Ray Bradbury: 1950s Comics Illustrated Man

In 1951, EC Comics started stealing Ray Bradbury’s work. After three swipes, Bradbury sent a letter to editor Bill Gaines. Not a cease-and-desist order, though. Instead, he wrote, “Just a note to remind you of an oversight. You have not as yet sent on the check for $50.00 to cover the use of secondary rights on my two stories ‘The Rocket Man’ and ‘Kaleidoscope.’ . . . I feel this was probably overlooked in the general confusion of office work, and look forward to your payment in the near future.”

Payment was quickly made, followed by two dozen more stories—officially authorized and duly credited.

 
To genre fans who prefer more challenging speculative fiction, Bradbury was known as the SF writer for people who don’t like SF. However, his adaptations, which also included his horror tales, worked just fine for the EC line, which appealed to smarter-than-average kids.

In memory of Bradbury, who died earlier this month, here are the splash pages for most of these tales. The one for “Mars is Heaven” can be found here. Other recent Imprint features about EC Comics appear here and here. And thanks to Bhob Stewart for his research.

Unauthorized, uncredited adaptation of "The Handler." Art: Graham Ingels

Unauthorized composite of "Kaleidoscope" and "The Rocket Man." Art: Wally Wood

Art: Johnny Craig

Art: Jack Davis

Art: Graham Ingels

Art: Graham Ingels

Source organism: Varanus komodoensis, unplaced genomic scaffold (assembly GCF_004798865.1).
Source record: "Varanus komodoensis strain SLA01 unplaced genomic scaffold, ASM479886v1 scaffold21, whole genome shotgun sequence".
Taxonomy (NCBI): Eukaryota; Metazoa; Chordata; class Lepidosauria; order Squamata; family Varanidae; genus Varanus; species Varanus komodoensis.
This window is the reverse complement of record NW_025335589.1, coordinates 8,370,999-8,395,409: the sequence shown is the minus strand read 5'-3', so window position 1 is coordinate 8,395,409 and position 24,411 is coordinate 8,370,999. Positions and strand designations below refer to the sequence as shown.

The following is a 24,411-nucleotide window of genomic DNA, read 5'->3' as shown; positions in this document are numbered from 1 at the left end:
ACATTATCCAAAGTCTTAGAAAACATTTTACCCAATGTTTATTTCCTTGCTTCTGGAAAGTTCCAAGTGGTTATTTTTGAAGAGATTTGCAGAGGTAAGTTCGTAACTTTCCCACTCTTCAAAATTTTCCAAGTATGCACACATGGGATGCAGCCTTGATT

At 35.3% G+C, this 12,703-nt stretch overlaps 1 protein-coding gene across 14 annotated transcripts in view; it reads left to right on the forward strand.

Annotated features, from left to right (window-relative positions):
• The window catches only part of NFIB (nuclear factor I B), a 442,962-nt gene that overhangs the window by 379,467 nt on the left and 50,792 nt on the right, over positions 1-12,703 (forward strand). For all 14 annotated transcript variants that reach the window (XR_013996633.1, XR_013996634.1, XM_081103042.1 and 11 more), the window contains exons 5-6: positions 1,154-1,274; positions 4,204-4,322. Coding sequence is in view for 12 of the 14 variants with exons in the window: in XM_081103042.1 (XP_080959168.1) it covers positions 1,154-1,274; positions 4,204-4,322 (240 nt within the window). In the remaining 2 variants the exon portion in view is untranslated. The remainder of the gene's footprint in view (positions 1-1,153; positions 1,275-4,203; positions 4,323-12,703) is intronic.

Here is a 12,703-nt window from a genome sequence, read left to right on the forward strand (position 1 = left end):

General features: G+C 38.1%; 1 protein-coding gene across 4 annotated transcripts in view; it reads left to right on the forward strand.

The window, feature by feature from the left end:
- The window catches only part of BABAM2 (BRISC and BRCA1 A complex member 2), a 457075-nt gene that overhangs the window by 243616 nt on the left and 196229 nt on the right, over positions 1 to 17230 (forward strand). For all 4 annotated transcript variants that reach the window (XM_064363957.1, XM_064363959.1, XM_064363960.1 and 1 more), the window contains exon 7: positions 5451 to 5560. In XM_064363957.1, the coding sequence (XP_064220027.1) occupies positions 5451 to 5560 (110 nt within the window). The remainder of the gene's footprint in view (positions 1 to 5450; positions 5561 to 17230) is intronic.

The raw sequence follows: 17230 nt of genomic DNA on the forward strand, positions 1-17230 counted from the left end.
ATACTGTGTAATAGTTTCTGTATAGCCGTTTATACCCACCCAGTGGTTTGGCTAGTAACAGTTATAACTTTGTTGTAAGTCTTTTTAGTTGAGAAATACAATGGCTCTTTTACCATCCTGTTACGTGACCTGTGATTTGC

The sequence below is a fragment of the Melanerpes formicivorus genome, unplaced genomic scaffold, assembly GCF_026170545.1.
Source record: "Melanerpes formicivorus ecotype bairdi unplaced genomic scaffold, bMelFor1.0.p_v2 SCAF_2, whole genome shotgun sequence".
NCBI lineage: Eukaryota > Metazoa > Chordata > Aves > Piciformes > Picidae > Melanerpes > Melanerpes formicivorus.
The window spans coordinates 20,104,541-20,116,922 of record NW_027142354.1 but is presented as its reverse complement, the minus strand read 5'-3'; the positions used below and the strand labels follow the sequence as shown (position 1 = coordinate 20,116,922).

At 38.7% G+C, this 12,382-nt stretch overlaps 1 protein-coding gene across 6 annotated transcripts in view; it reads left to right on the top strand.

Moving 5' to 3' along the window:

Art: Joe Orlando

Art: Joe Orlando

Art: Al Williamson

Art: Jack Kamen

Art: Wally Wood

Art: Jack Kamen

Art: John Severin and Will Elder

Art: Al Williamson

Art: John Severin and Will Elder

Art: Jack Kamen

Art: Joe Orlando

Art: Reed Crandall

Art: Bernard Krigstein

Art: Al Williamson

Art: Al Feldstein

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For a decade-by-decade look at comic books, check out 1000 Comic Books You Must Read, available at MyDesignShop.com.

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4 COMMENTS

  1. For what it is worth, I used to see Ray Bradbury a couple times a year beginning with the first San Diego Comicon in 1970 (as well as LA shows) where at he would buy comics from me and others. He was an ardnt comics fan since he was a kid. He told me he was absolutely thrilled when EC began to place his name on the covers of the EC stories Gaines, Feldstein & crew were adapting. The gratuity payments were secondary, but he could not let them know that!
    Also, Ray never seemed to write a check for more than $5 when he was purchasing. One year I asked him about that, puzzled as i was ‘why’. He told me in reply he discovered early on as he became famous that people tended not to cash his checks when written for less than $5; more than that, his money was drained from his bank account. I have to admit I did not cash his checks for less than $5 either -:) !!

  2. Thanks for this Michael ! I knew of Bradbury’s background in comics but you’ve gathered together a perfect compilation of examples !